Adult Food: Nectar from a variety of flowers including columbines, larkspurs, petunia, honeysuckle, moon-vine, bouncing bet, lilac, clovers, thistles, Jimsonweed, and in this image, Dame's Rocket. Life History: Adults usually fly at dusk, during the night, and at dawn, but they will also fly during the day. Caterpillars pupate in shallow burrows in the ground. Massive population buildups occur which stimulate emigrations to colonize more northern areas.

Took hundreds of shots of this little moth this last couple weeks, finally able to post a few. Going to start with this one.

 

Hope all my Flickr Friends are doing well!! Thank you dear Friends and visitors for stopping by! I always greatly appreciate your visit!! Big hugs♥

My first capture of this species. Seen this morning at the community gardens.

08-14-2019-Shelby Farms 7D2b-1543

Rustic Sphinx Moth - (Manduca rustica) 3825, From the Cumberland Plateau of Tennessee.

Order Lepidoptera. Family Sphingidae. Also called a Hummingbird Moth. Adult (2-3" wingspan) flies at dusk and dawn to feed on nectar from columbines, larkspurs, petunia, honeysuckle, moonvine, lilac, clovers, thistles, and Jimson weed. Seen in an alpine garden at dusk in Eagle County, Central Rocky Mountains, Colorado, USA.

This humble Sphinx Moth was one of my favorite photographic subjects of the 2018 year to date. I had wanted to photograph one for many years.

 

The two other moth species on my most wanted list are Luna and Cecropia Moths. The latter are very difficult to get in Manitoba, but a Luna Moth, though difficult, might be attainable.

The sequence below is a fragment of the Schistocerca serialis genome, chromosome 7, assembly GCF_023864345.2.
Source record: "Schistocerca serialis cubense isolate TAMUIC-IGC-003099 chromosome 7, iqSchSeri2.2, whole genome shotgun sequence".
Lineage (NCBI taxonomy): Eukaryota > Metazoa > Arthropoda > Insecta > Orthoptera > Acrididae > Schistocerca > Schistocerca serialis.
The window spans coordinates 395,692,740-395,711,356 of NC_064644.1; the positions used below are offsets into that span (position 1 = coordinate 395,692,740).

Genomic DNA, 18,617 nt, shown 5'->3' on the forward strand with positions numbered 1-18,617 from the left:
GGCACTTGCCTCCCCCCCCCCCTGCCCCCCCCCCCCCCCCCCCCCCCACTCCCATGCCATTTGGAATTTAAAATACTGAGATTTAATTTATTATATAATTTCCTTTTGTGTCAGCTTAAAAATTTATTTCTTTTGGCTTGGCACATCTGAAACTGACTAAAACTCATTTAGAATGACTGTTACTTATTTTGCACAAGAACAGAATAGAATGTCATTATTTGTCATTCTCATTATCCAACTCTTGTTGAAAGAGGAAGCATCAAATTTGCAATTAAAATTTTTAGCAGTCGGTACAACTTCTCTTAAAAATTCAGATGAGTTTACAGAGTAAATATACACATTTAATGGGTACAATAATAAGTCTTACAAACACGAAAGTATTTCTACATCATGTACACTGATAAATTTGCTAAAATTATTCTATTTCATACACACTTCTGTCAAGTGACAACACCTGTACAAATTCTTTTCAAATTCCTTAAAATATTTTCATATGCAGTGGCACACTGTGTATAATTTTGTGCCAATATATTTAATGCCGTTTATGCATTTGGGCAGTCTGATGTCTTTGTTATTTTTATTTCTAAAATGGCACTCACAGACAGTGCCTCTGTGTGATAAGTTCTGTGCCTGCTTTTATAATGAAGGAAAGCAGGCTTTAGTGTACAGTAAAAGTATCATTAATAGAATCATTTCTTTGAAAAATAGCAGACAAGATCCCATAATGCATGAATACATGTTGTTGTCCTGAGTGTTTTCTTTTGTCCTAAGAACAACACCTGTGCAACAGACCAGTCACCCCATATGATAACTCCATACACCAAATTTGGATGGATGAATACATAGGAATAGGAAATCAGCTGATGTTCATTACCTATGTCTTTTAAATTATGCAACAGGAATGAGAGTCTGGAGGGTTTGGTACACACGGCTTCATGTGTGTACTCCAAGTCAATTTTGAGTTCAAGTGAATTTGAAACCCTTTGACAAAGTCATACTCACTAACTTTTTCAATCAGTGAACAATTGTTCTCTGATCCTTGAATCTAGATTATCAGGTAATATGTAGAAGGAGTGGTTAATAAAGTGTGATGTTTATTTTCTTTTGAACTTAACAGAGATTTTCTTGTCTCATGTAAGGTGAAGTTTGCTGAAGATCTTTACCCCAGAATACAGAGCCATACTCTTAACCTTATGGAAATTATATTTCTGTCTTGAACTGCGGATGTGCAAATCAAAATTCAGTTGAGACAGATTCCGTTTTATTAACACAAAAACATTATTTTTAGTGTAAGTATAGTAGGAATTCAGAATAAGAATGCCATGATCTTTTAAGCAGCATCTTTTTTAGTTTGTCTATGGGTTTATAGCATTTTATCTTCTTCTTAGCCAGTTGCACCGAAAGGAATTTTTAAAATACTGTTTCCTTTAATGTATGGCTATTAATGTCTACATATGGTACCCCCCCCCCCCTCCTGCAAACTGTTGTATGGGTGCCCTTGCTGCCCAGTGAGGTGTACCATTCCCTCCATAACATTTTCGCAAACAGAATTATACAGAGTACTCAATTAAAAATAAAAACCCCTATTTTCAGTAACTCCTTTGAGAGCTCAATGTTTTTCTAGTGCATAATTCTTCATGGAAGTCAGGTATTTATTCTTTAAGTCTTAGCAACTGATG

Common in this part of America. This moth has a wingspan of 87-97mm (3.42-3.82 inches) I tried getting it to fully span its wings but it wasn't wanting to do that. Shame because the pink is very pretty. It can be distinguished from all other Eumorpha species by the hindwing upperside being almost uniformly pale pink from the base to the diffuse, dark brown submarginal band.

Oh yeah it's a handheld pic :))

The mountain laurel flowers are in decline now, and I'll miss them when they're gone. They've attracted some interesting visitors. This one was really hard to catch - this last shot before he took off was the sharpest.

Achemon sphinx moth caterpillar on a wild grape vine, Novio Canyon, Catalina Mountains, Arizona

Eumorpha pandorus

Lady Bird Johnson Wildflower Center

Had to check with my ole Pal "The Caterpillar Aficionado" (Brody) to ID this first-encounter red rose colored specimen.

Located it at the Lake out back nestled in its Peruvian Primrose host plant. Saw a few other variety of colored caterpillars there as well and will share soon.

 

Love Macro Photography !!

 

If you ever need to ID a caterpillar.......there's one special place to go learn something .... Flickr stream: www.flickr.com/photos/brodyjt/

You're in for a treat !

 

Thanks for visiting & Have a great Friday everyone !

 

One more of the Sphinx moth from a different perspective. You can see the eye spot on the left wing. These spots are apparently shown to scare off preditors. This moth was too lethargic to care. We coaxed it onto the stick for photos. It was too early in the day and too cold for it to move around much. I have never seen one of these fly and at first glance you would almost think there is too much body mass for the wings to handle. They do fly however. View large for a lot of detail.

Eumorpha pandorus

Lady Bird Johnson Wildflower Center